ONE Championship flyweight and former UFC champion Demetrious Johnson returns to the cage, where he'll attempt to win the world grand prix final against Danny Kingad on Saturday at ONE: Century in Tokyo, Japan. In the United States, watch his match on Part I of the Century card on Saturday night on TNT and B/R Live, along with Part II of the card on Sunday morning, also on B/R Live.
For six years, Demetrious Johnson dominated the UFC flyweight division as its champion. This Saturday, Oct. 12 at ONE: Century in Tokyo, he has the opportunity to become the No. 1 contender for ONE Championship's flyweight title. Doing so would make him the first former UFC champion to earn a championship shot at the Singapore-based organization.
Johnson's path to being the first 125-pounder in history to win titles at the world's two largest mixed martial arts promotions has continued to cement his legacy as one of the most dominant competitors ever. As Mighty Mouse told Bleacher Report, his move to ONE was something he always dreamed of, especially as he sensed his time in the UFC coming to a close.
"The North American audience isn't very fond of lighter weight divisions, so when I had the opportunity to make the journey over to ONE Championship and start competing in Asia, it wasn't an offer I could pass up," he said. "I've always wanted to travel the world and compete, and [I] actually grew up watching Asian mixed martial arts with Pride."
Johnson got off on the right foot with his new promotion in March, defeating Yuya Wakamatsu by guillotine choke in the second round of the flyweight world grand prix quarterfinals. It wasn't an easy win, though, as Wakamatsu's power gave Johnson fits early on with a heavy shot to the eye. Ultimately, the American's experience and quick decision-making were too much for the young Japanese.
His world grand prix semifinal matchup came against the lanky Tatsumitsu Wada in what turned out to be a different kind of bout than his previous one, as both competitors held their own in a grueling three-round grappling masterclass. Wada showed he was more than capable of hanging with Johnson, but ultimately the 33-year-old wrestling standout prevailed by unanimous decision.
Johnson reflects on his two impressive, yet different victories. He broke down both opponents like the 13-year veteran he is.
"Looking back, neither victory outweighs the other significantly," Johnson said. "Obviously the finish is always better. I'm always going to go for the finish, but you have to take into consideration that Wakamatsu is still a young athlete. His style is more aggressive, and he's going to try and knock you out. When someone has that type of power, they want to use it. I can fight in a way to take advantage of that.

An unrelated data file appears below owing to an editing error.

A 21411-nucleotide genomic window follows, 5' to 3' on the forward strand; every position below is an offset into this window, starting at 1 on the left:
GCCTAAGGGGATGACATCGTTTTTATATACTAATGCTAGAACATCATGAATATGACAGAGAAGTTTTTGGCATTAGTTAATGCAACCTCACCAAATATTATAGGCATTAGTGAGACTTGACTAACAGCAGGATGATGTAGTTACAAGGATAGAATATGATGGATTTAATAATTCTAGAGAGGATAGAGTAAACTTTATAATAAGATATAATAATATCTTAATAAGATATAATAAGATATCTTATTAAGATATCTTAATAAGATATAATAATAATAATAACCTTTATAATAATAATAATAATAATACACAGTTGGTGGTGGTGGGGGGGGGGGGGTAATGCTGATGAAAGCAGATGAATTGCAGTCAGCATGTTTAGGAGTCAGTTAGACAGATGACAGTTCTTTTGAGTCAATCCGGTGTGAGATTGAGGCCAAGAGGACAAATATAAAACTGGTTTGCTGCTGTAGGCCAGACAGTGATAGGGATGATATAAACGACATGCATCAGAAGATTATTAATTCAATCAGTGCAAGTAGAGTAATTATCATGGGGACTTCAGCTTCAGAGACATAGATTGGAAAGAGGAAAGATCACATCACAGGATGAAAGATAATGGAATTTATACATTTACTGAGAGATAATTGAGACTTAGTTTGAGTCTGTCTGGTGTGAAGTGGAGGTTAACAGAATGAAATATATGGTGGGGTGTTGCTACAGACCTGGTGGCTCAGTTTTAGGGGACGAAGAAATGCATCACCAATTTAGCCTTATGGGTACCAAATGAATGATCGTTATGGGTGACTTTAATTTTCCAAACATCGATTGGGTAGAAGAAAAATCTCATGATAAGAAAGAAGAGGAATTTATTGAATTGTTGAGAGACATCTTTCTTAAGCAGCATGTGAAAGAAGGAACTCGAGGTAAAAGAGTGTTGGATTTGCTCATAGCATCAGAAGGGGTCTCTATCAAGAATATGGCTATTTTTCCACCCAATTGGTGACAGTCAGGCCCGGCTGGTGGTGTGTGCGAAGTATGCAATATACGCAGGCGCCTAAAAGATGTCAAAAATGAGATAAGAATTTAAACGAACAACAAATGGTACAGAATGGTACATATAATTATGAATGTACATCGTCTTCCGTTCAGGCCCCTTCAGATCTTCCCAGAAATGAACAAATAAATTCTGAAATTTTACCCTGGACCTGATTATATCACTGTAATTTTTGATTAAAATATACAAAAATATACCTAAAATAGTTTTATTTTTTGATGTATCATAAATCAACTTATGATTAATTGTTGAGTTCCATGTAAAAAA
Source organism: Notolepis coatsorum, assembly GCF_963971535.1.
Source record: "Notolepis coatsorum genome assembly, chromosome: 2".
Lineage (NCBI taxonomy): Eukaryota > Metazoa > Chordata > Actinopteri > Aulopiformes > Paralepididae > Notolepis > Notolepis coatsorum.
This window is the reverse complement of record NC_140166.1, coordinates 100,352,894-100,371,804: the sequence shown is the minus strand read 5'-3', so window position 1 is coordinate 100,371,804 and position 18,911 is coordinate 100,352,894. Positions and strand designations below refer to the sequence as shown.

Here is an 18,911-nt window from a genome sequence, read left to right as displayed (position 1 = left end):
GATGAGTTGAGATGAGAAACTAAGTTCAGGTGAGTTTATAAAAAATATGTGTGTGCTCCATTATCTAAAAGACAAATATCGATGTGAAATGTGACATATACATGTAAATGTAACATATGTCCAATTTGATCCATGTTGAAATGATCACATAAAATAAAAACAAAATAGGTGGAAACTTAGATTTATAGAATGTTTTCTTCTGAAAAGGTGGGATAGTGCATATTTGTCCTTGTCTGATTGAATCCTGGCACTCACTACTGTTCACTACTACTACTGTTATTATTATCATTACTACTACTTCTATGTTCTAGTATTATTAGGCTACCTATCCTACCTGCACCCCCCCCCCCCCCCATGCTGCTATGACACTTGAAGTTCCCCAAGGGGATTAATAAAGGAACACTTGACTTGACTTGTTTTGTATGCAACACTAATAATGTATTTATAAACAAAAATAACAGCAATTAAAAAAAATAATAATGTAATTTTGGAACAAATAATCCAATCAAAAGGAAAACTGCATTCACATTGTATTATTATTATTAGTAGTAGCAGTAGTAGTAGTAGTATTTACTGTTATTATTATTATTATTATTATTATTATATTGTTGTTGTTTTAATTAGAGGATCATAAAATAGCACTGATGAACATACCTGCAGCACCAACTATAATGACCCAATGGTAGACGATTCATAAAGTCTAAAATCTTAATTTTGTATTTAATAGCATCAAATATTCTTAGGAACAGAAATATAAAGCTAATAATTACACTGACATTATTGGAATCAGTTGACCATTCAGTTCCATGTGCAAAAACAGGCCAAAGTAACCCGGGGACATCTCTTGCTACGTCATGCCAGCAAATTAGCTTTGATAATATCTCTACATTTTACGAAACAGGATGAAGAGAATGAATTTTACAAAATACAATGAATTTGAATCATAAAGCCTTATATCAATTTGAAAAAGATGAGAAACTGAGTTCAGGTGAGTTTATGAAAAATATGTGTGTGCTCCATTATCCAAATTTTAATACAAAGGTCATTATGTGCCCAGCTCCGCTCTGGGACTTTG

"Then there's a guy like Wada who isn't very powerful in the stand-up but very tricky on the ground with his grappling exchanges. I basically went to the realm where he's best at and competed with him there. On the feet, he was very long and got my back. He has long legs so it was hard to get mine untangled from him. He was a tough, resilient, game opponent. He's a three-time DEEP world champion, so he probably has just as much experience as I do. It was an interesting fight. It was a great grappling exchange, and I got some great cardio out of it."
Now the Kirkland, Washington, resident prepares to take on 23-year-old Danny Kingad, who is 13-1 and on a six-match win streak. Known for his quick and clever striking, the Filipino earned decision victories over Senzo Ikeda and Reece McLaren in the world grand prix quarterfinals and semifinals, respectively. The nine weeks Johnson had between the Wada match and Saturday's fight against Kingad is the shortest amount of time he's been given to prepare for a bout since 2010, while with World Extreme Cagefighting.
Mighty Mouse has won 15 of his past 16 bouts and could further make his case in the GOAT conversation with a world grand prix championship and his 30th career MMA victory. A win would crown Johnson as the No. 1 contender to the ONE flyweight title held by Adriano Moraes, the only fighter to win a ONE belt on three occasions.
After making his ONE debut in Tokyo last March, Johnson is excited to put on a show in the city once again on Saturday, especially with his entrance.
"I tell people, 'If you aren't watching ONE, let me just show you the production value of my f--king walkout. If you're not watching it, you're crazy.'"
Johnson admits there's been one big change he's had to make in his entrance since joining ONE.
"In ONE, you can't have profanity in your walkout songs at all. I like hardcore rap, so I can't really use that now. That's something I've kind of struggled with is to find a song to pump me up. The last song I picked was 'The Immigrant' by Led Zeppelin. I was watching Thor: Ragnarok and told myself, 'I need to come out to this f--king song.'
"As for my new celebration, I'm really big into video games, and it's a collaboration of a lot of them. When I close my fist, it's me harnessing all the martial art forms I know, absorbing it and then going out there and fighting."
There aren't many guarantees at ONE: Century other than that Johnson's entrance will be one of many highlights.